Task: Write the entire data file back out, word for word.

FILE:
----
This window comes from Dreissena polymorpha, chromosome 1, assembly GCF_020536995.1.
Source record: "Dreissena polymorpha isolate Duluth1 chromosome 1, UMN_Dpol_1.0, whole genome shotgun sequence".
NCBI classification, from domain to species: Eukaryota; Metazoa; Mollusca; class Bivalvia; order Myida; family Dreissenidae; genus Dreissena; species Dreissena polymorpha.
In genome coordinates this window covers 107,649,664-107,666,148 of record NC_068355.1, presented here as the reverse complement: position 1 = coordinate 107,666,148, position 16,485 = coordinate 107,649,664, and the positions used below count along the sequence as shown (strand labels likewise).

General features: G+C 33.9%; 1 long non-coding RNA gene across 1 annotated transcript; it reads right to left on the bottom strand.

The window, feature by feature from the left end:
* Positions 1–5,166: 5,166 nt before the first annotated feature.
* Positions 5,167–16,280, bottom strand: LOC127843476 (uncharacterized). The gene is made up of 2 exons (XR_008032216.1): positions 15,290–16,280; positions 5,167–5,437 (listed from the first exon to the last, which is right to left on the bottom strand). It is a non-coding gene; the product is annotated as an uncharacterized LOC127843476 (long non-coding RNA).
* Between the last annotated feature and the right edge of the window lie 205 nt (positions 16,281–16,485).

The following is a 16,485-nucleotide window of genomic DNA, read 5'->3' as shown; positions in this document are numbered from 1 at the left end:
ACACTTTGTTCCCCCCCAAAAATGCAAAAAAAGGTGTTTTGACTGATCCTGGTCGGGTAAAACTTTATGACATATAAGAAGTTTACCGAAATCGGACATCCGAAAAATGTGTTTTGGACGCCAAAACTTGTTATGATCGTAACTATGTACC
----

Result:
This window comes from Dreissena polymorpha, chromosome 1, assembly GCF_020536995.1.
Source record: "Dreissena polymorpha isolate Duluth1 chromosome 1, UMN_Dpol_1.0, whole genome shotgun sequence".
NCBI classification, from domain to species: Eukaryota; Metazoa; Mollusca; class Bivalvia; order Myida; family Dreissenidae; genus Dreissena; species Dreissena polymorpha.
In genome coordinates this window covers 107,649,664-107,666,148 of record NC_068355.1, presented here as the reverse complement: position 1 = coordinate 107,666,148, position 16,485 = coordinate 107,649,664, and the positions used below count along the sequence as shown (strand labels likewise).

General features: G+C 33.9%; 1 long non-coding RNA gene across 1 annotated transcript; it reads right to left on the bottom strand.

The window, feature by feature from the left end:
* Positions 1–5,166: 5,166 nt before the first annotated feature.
* Positions 5,167–16,280, bottom strand: LOC127843476 (uncharacterized). The gene is made up of 2 exons (XR_008032216.1): positions 15,290–16,280; positions 5,167–5,437 (listed from the first exon to the last, which is right to left on the bottom strand). It is a non-coding gene; the product is annotated as an uncharacterized LOC127843476 (long non-coding RNA).
* Between the last annotated feature and the right edge of the window lie 205 nt (positions 16,281–16,485).

The following is a 16,485-nucleotide window of genomic DNA, read 5'->3' as shown; positions in this document are numbered from 1 at the left end:
ACACTTTGTTCCCCCCCAAAAATGCAAAAAAAGGTGTTTTGACTGATCCTGGTCGGGTAAAACTTTATGACATATAAGAAGTTTACCGAAATCGGACATCCGAAAAATGTGTTTTGGACGCCAAAACTTGTTATGATCGTAACTATGTACC